The lifespan of Montana’s Native Americans is twenty years shorter, on average, than others in the state. Montana Governor Steve Bullock is launching an effort to close that gap by finding and fixing the shortcomings of the health care system for the state’s Indian population.
"Too many families are losing entire generations. And with them, we lose essential wisdom and expertise and experience," Gov. Bullock said.
Bullock Tuesday capped a two-day summit meeting with leaders of Montana’s eight tribal nations by signing an executive order creating a new Office of American Indian Health, tasked with bringing state, tribal, and federal officials together to ensure that the state’s native and non-native residents have the same access to essential health services.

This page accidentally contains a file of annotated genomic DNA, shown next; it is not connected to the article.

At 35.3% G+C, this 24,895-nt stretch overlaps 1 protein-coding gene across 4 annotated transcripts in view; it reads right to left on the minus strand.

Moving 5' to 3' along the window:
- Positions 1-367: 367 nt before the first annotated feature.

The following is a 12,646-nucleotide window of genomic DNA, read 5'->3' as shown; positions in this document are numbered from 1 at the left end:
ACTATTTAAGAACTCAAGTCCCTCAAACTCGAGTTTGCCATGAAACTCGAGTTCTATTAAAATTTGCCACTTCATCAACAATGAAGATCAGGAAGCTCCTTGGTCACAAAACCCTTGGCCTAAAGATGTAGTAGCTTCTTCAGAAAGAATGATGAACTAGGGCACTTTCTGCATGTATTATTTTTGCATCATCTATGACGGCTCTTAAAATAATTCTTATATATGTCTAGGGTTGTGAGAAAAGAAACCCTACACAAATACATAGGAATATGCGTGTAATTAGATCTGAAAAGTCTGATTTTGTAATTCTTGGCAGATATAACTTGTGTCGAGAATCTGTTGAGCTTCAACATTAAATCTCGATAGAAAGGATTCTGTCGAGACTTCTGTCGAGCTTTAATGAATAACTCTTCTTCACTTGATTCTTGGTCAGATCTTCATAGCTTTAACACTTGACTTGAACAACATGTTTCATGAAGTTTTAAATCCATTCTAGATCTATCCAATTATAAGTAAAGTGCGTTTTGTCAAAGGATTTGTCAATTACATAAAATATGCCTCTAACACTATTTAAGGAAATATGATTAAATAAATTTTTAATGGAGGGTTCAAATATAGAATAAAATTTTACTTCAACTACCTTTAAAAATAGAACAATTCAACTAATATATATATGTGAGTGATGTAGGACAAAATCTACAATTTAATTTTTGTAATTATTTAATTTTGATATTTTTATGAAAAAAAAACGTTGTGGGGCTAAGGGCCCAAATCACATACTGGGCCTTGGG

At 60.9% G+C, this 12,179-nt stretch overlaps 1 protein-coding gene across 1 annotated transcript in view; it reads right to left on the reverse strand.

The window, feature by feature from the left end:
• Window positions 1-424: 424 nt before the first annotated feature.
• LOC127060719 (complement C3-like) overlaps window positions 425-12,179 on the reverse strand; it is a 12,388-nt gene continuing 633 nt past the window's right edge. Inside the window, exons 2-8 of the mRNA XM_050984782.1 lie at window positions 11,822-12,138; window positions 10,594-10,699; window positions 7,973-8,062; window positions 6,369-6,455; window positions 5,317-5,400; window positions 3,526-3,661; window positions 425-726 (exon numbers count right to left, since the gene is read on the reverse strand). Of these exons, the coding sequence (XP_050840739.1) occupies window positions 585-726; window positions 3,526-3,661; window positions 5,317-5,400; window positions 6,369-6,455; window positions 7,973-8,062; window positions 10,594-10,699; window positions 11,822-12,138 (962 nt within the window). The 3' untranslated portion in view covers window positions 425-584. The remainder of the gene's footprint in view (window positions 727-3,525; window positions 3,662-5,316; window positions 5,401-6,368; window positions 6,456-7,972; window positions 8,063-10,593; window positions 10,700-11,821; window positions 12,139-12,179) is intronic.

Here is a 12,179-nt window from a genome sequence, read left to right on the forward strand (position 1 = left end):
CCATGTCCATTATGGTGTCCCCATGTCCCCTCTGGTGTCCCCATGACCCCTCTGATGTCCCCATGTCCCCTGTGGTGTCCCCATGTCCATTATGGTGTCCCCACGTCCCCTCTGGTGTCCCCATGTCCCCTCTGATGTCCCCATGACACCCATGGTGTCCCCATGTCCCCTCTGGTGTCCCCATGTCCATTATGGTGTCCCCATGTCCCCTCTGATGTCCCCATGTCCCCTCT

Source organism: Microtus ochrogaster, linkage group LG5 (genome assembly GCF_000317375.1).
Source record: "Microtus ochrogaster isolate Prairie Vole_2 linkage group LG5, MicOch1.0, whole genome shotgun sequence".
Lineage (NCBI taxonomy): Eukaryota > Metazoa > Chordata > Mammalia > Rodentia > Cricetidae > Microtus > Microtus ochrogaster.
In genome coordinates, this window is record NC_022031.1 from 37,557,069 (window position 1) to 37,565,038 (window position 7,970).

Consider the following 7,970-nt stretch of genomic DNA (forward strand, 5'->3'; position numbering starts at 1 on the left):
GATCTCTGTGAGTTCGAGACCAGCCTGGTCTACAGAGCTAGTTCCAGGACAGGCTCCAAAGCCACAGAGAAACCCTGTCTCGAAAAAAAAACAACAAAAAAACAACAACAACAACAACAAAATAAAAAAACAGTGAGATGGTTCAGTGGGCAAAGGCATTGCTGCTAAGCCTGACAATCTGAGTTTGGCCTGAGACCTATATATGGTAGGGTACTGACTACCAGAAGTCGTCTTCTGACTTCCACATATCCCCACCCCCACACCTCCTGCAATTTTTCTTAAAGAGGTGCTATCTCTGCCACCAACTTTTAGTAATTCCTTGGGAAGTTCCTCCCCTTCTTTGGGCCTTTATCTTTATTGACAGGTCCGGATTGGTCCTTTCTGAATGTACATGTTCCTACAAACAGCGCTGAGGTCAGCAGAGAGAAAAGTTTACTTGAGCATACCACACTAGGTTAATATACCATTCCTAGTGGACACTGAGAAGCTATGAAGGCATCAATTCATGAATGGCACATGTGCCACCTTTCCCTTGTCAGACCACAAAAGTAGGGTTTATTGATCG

At his side for the ceremony was Kevin Howlett, Health director for the Confederated Kootenai and Salish Tribes. Howlett says this is just the beginning of a long process.
"What we want to do is set the table. We want to bring the parties to the table and we want to have a discussion about what the problems are and what some probable solutions might be."
Montana tribal leaders last year pressed officials to overhaul the federal health care system for Native Americans, citing a shortage of trained medical personnel and misdiagnosed illnesses among problems they've experienced.